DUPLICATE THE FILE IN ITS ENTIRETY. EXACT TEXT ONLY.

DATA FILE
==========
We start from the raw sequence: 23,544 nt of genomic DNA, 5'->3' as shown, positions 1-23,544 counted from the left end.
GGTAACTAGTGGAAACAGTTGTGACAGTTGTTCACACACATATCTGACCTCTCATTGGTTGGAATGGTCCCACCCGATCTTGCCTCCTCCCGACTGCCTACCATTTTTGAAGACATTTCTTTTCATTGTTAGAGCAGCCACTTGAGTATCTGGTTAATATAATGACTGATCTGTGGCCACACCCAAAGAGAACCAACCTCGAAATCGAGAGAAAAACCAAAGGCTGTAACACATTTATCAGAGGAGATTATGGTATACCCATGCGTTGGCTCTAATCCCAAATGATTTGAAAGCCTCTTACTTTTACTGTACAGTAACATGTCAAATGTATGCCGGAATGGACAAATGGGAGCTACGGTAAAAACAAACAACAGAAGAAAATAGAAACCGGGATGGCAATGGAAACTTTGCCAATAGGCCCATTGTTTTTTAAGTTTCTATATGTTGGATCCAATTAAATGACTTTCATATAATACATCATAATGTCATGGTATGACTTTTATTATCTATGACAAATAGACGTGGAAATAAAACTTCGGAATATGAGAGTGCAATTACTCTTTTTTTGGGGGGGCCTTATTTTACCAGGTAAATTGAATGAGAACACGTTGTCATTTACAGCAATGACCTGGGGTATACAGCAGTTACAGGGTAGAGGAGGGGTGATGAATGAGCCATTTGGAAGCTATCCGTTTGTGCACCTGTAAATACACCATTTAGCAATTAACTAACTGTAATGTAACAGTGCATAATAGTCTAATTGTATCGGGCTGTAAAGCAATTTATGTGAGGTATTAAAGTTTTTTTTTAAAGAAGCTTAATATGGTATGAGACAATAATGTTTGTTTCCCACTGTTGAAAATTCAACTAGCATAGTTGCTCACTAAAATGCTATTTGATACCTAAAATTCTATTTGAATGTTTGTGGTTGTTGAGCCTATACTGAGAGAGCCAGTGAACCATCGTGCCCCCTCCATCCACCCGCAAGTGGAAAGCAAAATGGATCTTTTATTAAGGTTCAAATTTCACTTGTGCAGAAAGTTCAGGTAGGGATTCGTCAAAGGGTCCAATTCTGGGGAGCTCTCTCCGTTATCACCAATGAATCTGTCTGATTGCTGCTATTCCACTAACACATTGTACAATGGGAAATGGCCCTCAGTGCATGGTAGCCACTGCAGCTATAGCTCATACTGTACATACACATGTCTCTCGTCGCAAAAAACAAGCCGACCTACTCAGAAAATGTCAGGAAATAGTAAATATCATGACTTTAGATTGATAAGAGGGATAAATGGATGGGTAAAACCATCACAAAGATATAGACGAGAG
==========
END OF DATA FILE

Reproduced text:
We start from the raw sequence: 23,544 nt of genomic DNA, 5'->3' as shown, positions 1-23,544 counted from the left end.
GGTAACTAGTGGAAACAGTTGTGACAGTTGTTCACACACATATCTGACCTCTCATTGGTTGGAATGGTCCCACCCGATCTTGCCTCCTCCCGACTGCCTACCATTTTTGAAGACATTTCTTTTCATTGTTAGAGCAGCCACTTGAGTATCTGGTTAATATAATGACTGATCTGTGGCCACACCCAAAGAGAACCAACCTCGAAATCGAGAGAAAAACCAAAGGCTGTAACACATTTATCAGAGGAGATTATGGTATACCCATGCGTTGGCTCTAATCCCAAATGATTTGAAAGCCTCTTACTTTTACTGTACAGTAACATGTCAAATGTATGCCGGAATGGACAAATGGGAGCTACGGTAAAAACAAACAACAGAAGAAAATAGAAACCGGGATGGCAATGGAAACTTTGCCAATAGGCCCATTGTTTTTTAAGTTTCTATATGTTGGATCCAATTAAATGACTTTCATATAATACATCATAATGTCATGGTATGACTTTTATTATCTATGACAAATAGACGTGGAAATAAAACTTCGGAATATGAGAGTGCAATTACTCTTTTTTTGGGGGGGCCTTATTTTACCAGGTAAATTGAATGAGAACACGTTGTCATTTACAGCAATGACCTGGGGTATACAGCAGTTACAGGGTAGAGGAGGGGTGATGAATGAGCCATTTGGAAGCTATCCGTTTGTGCACCTGTAAATACACCATTTAGCAATTAACTAACTGTAATGTAACAGTGCATAATAGTCTAATTGTATCGGGCTGTAAAGCAATTTATGTGAGGTATTAAAGTTTTTTTTTAAAGAAGCTTAATATGGTATGAGACAATAATGTTTGTTTCCCACTGTTGAAAATTCAACTAGCATAGTTGCTCACTAAAATGCTATTTGATACCTAAAATTCTATTTGAATGTTTGTGGTTGTTGAGCCTATACTGAGAGAGCCAGTGAACCATCGTGCCCCCTCCATCCACCCGCAAGTGGAAAGCAAAATGGATCTTTTATTAAGGTTCAAATTTCACTTGTGCAGAAAGTTCAGGTAGGGATTCGTCAAAGGGTCCAATTCTGGGGAGCTCTCTCCGTTATCACCAATGAATCTGTCTGATTGCTGCTATTCCACTAACACATTGTACAATGGGAAATGGCCCTCAGTGCATGGTAGCCACTGCAGCTATAGCTCATACTGTACATACACATGTCTCTCGTCGCAAAAAACAAGCCGACCTACTCAGAAAATGTCAGGAAATAGTAAATATCATGACTTTAGATTGATAAGAGGGATAAATGGATGGGTAAAACCATCACAAAGATATAGACGAGAG